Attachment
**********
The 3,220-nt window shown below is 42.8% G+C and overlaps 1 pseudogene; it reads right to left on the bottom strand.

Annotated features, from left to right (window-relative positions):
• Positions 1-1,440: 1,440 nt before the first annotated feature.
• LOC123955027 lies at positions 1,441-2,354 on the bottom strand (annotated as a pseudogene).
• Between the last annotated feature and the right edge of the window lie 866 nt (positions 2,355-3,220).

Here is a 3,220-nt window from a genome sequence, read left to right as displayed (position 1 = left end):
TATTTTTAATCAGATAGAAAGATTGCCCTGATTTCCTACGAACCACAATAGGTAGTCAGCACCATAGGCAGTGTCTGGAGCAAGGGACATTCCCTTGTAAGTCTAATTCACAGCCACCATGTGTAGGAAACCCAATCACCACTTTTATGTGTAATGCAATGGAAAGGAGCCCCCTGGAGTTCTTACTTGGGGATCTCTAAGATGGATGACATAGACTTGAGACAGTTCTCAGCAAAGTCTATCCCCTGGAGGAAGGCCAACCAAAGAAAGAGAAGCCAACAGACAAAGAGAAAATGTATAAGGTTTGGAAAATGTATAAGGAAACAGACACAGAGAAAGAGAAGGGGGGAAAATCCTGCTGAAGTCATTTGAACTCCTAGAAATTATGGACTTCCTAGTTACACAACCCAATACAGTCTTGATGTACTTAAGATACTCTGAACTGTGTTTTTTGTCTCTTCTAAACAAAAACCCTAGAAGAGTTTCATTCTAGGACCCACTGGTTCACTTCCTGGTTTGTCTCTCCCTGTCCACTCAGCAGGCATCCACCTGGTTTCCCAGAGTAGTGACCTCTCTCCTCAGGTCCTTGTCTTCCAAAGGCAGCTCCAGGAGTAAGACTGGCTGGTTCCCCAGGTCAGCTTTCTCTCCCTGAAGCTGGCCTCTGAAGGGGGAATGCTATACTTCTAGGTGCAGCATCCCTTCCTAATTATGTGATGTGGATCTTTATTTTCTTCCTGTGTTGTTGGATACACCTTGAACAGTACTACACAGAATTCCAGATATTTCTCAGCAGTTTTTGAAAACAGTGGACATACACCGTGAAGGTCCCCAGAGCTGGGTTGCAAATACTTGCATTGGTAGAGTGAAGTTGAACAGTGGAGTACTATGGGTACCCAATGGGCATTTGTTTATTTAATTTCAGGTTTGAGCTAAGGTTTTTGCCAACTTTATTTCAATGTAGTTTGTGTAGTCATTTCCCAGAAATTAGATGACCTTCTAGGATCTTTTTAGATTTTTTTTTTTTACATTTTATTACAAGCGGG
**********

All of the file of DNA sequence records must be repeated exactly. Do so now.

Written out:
The 3,220-nt window shown below is 42.8% G+C and overlaps 1 pseudogene; it reads right to left on the bottom strand.

Annotated features, from left to right (window-relative positions):
• Positions 1-1,440: 1,440 nt before the first annotated feature.
• LOC123955027 lies at positions 1,441-2,354 on the bottom strand (annotated as a pseudogene).
• Between the last annotated feature and the right edge of the window lie 866 nt (positions 2,355-3,220).

Here is a 3,220-nt window from a genome sequence, read left to right as displayed (position 1 = left end):
TATTTTTAATCAGATAGAAAGATTGCCCTGATTTCCTACGAACCACAATAGGTAGTCAGCACCATAGGCAGTGTCTGGAGCAAGGGACATTCCCTTGTAAGTCTAATTCACAGCCACCATGTGTAGGAAACCCAATCACCACTTTTATGTGTAATGCAATGGAAAGGAGCCCCCTGGAGTTCTTACTTGGGGATCTCTAAGATGGATGACATAGACTTGAGACAGTTCTCAGCAAAGTCTATCCCCTGGAGGAAGGCCAACCAAAGAAAGAGAAGCCAACAGACAAAGAGAAAATGTATAAGGTTTGGAAAATGTATAAGGAAACAGACACAGAGAAAGAGAAGGGGGGAAAATCCTGCTGAAGTCATTTGAACTCCTAGAAATTATGGACTTCCTAGTTACACAACCCAATACAGTCTTGATGTACTTAAGATACTCTGAACTGTGTTTTTTGTCTCTTCTAAACAAAAACCCTAGAAGAGTTTCATTCTAGGACCCACTGGTTCACTTCCTGGTTTGTCTCTCCCTGTCCACTCAGCAGGCATCCACCTGGTTTCCCAGAGTAGTGACCTCTCTCCTCAGGTCCTTGTCTTCCAAAGGCAGCTCCAGGAGTAAGACTGGCTGGTTCCCCAGGTCAGCTTTCTCTCCCTGAAGCTGGCCTCTGAAGGGGGAATGCTATACTTCTAGGTGCAGCATCCCTTCCTAATTATGTGATGTGGATCTTTATTTTCTTCCTGTGTTGTTGGATACACCTTGAACAGTACTACACAGAATTCCAGATATTTCTCAGCAGTTTTTGAAAACAGTGGACATACACCGTGAAGGTCCCCAGAGCTGGGTTGCAAATACTTGCATTGGTAGAGTGAAGTTGAACAGTGGAGTACTATGGGTACCCAATGGGCATTTGTTTATTTAATTTCAGGTTTGAGCTAAGGTTTTTGCCAACTTTATTTCAATGTAGTTTGTGTAGTCATTTCCCAGAAATTAGATGACCTTCTAGGATCTTTTTAGATTTTTTTTTTTTACATTTTATTACAAGCGGG